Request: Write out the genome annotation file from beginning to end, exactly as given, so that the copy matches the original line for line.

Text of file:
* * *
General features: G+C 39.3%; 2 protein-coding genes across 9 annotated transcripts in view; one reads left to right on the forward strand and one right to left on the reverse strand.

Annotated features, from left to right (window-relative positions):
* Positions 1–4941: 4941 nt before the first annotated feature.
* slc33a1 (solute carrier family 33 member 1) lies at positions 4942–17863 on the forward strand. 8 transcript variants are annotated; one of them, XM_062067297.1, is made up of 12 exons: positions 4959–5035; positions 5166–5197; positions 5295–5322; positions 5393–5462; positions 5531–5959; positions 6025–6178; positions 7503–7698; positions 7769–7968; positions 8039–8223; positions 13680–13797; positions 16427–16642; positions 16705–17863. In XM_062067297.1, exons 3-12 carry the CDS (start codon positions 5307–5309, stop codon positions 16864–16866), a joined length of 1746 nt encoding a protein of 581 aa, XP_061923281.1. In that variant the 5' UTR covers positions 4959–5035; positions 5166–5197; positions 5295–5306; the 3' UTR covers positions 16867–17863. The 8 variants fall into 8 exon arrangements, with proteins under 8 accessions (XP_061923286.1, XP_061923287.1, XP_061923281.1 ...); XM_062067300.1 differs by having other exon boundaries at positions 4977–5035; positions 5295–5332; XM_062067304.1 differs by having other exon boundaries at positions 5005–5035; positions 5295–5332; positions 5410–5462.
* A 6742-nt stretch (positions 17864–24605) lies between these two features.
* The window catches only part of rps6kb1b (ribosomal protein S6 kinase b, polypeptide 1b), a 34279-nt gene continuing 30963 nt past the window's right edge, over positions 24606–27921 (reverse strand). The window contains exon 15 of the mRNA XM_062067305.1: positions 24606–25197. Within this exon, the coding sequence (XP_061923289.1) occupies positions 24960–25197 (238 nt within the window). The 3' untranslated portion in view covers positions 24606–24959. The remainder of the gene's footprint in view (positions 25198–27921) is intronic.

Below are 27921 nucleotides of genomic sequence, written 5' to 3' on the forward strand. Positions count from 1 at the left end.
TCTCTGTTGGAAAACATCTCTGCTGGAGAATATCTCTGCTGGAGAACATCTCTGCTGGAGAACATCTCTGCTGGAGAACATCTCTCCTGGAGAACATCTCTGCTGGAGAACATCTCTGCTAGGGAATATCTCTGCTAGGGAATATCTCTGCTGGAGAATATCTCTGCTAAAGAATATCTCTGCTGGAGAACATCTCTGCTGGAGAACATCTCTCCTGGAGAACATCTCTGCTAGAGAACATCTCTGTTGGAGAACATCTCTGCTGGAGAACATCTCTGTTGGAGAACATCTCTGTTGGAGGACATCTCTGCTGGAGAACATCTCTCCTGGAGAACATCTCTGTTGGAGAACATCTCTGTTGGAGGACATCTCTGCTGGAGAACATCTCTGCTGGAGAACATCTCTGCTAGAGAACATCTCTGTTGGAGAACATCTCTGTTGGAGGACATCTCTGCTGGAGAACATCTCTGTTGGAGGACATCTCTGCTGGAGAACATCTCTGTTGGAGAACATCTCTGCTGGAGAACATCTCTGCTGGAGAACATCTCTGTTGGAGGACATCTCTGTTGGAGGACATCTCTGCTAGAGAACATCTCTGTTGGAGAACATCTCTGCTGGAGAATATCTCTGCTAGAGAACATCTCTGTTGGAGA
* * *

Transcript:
General features: G+C 39.3%; 2 protein-coding genes across 9 annotated transcripts in view; one reads left to right on the forward strand and one right to left on the reverse strand.

Annotated features, from left to right (window-relative positions):
* Positions 1–4941: 4941 nt before the first annotated feature.
* slc33a1 (solute carrier family 33 member 1) lies at positions 4942–17863 on the forward strand. 8 transcript variants are annotated; one of them, XM_062067297.1, is made up of 12 exons: positions 4959–5035; positions 5166–5197; positions 5295–5322; positions 5393–5462; positions 5531–5959; positions 6025–6178; positions 7503–7698; positions 7769–7968; positions 8039–8223; positions 13680–13797; positions 16427–16642; positions 16705–17863. In XM_062067297.1, exons 3-12 carry the CDS (start codon positions 5307–5309, stop codon positions 16864–16866), a joined length of 1746 nt encoding a protein of 581 aa, XP_061923281.1. In that variant the 5' UTR covers positions 4959–5035; positions 5166–5197; positions 5295–5306; the 3' UTR covers positions 16867–17863. The 8 variants fall into 8 exon arrangements, with proteins under 8 accessions (XP_061923286.1, XP_061923287.1, XP_061923281.1 ...); XM_062067300.1 differs by having other exon boundaries at positions 4977–5035; positions 5295–5332; XM_062067304.1 differs by having other exon boundaries at positions 5005–5035; positions 5295–5332; positions 5410–5462.
* A 6742-nt stretch (positions 17864–24605) lies between these two features.
* The window catches only part of rps6kb1b (ribosomal protein S6 kinase b, polypeptide 1b), a 34279-nt gene continuing 30963 nt past the window's right edge, over positions 24606–27921 (reverse strand). The window contains exon 15 of the mRNA XM_062067305.1: positions 24606–25197. Within this exon, the coding sequence (XP_061923289.1) occupies positions 24960–25197 (238 nt within the window). The 3' untranslated portion in view covers positions 24606–24959. The remainder of the gene's footprint in view (positions 25198–27921) is intronic.

Below are 27921 nucleotides of genomic sequence, written 5' to 3' on the forward strand. Positions count from 1 at the left end.
TCTCTGTTGGAAAACATCTCTGCTGGAGAATATCTCTGCTGGAGAACATCTCTGCTGGAGAACATCTCTGCTGGAGAACATCTCTCCTGGAGAACATCTCTGCTGGAGAACATCTCTGCTAGGGAATATCTCTGCTAGGGAATATCTCTGCTGGAGAATATCTCTGCTAAAGAATATCTCTGCTGGAGAACATCTCTGCTGGAGAACATCTCTCCTGGAGAACATCTCTGCTAGAGAACATCTCTGTTGGAGAACATCTCTGCTGGAGAACATCTCTGTTGGAGAACATCTCTGTTGGAGGACATCTCTGCTGGAGAACATCTCTCCTGGAGAACATCTCTGTTGGAGAACATCTCTGTTGGAGGACATCTCTGCTGGAGAACATCTCTGCTGGAGAACATCTCTGCTAGAGAACATCTCTGTTGGAGAACATCTCTGTTGGAGGACATCTCTGCTGGAGAACATCTCTGTTGGAGGACATCTCTGCTGGAGAACATCTCTGTTGGAGAACATCTCTGCTGGAGAACATCTCTGCTGGAGAACATCTCTGTTGGAGGACATCTCTGTTGGAGGACATCTCTGCTAGAGAACATCTCTGTTGGAGAACATCTCTGCTGGAGAATATCTCTGCTAGAGAACATCTCTGTTGGAGA